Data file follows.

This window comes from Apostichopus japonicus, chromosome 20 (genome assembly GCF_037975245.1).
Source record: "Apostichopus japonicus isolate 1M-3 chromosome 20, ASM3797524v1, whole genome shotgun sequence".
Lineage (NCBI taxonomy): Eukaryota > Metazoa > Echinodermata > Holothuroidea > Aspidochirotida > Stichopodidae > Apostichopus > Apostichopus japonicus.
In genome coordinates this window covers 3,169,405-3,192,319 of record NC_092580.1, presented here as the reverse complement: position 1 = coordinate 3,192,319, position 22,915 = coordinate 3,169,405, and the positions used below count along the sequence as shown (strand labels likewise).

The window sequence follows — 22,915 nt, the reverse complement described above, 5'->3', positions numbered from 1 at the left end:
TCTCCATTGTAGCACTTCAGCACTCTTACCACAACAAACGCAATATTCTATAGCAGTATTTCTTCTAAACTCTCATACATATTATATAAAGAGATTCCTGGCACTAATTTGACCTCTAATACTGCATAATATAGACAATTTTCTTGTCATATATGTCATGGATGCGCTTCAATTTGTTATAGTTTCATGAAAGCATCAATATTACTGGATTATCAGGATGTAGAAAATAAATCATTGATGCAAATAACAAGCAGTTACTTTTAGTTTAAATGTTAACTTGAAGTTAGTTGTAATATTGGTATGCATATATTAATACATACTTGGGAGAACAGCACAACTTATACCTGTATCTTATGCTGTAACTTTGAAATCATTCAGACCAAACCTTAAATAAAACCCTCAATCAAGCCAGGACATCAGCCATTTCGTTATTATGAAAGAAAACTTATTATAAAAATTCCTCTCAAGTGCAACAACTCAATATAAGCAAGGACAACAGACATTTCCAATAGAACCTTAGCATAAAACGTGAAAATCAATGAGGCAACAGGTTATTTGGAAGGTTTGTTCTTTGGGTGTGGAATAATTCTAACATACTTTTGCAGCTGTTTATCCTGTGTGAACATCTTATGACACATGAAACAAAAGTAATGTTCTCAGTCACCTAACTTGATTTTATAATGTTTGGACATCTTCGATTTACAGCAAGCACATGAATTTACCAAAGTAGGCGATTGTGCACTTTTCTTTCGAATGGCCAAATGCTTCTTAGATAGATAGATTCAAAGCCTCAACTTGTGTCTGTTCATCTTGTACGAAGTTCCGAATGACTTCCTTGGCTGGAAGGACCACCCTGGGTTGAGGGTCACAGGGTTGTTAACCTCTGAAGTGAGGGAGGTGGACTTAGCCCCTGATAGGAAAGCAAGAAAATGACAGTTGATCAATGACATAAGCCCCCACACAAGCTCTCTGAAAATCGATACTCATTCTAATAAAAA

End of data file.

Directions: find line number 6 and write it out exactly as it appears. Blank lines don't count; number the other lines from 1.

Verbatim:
TCTCCATTGTAGCACTTCAGCACTCTTACCACAACAAACGCAATATTCTATAGCAGTATTTCTTCTAAACTCTCATACATATTATATAAAGAGATTCCTGGCACTAATTTGACCTCTAATACTGCATAATATAGACAATTTTCTTGTCATATATGTCATGGATGCGCTTCAATTTGTTATAGTTTCATGAAAGCATCAATATTACTGGATTATCAGGATGTAGAAAATAAATCATTGATGCAAATAACAAGCAGTTACTTTTAGTTTAAATGTTAACTTGAAGTTAGTTGTAATATTGGTATGCATATATTAATACATACTTGGGAGAACAGCACAACTTATACCTGTATCTTATGCTGTAACTTTGAAATCATTCAGACCAAACCTTAAATAAAACCCTCAATCAAGCCAGGACATCAGCCATTTCGTTATTATGAAAGAAAACTTATTATAAAAATTCCTCTCAAGTGCAACAACTCAATATAAGCAAGGACAACAGACATTTCCAATAGAACCTTAGCATAAAACGTGAAAATCAATGAGGCAACAGGTTATTTGGAAGGTTTGTTCTTTGGGTGTGGAATAATTCTAACATACTTTTGCAGCTGTTTATCCTGTGTGAACATCTTATGACACATGAAACAAAAGTAATGTTCTCAGTCACCTAACTTGATTTTATAATGTTTGGACATCTTCGATTTACAGCAAGCACATGAATTTACCAAAGTAGGCGATTGTGCACTTTTCTTTCGAATGGCCAAATGCTTCTTAGATAGATAGATTCAAAGCCTCAACTTGTGTCTGTTCATCTTGTACGAAGTTCCGAATGACTTCCTTGGCTGGAAGGACCACCCTGGGTTGAGGGTCACAGGGTTGTTAACCTCTGAAGTGAGGGAGGTGGACTTAGCCCCTGATAGGAAAGCAAGAAAATGACAGTTGATCAATGACATAAGCCCCCACACAAGCTCTCTGAAAATCGATACTCATTCTAATAAAAA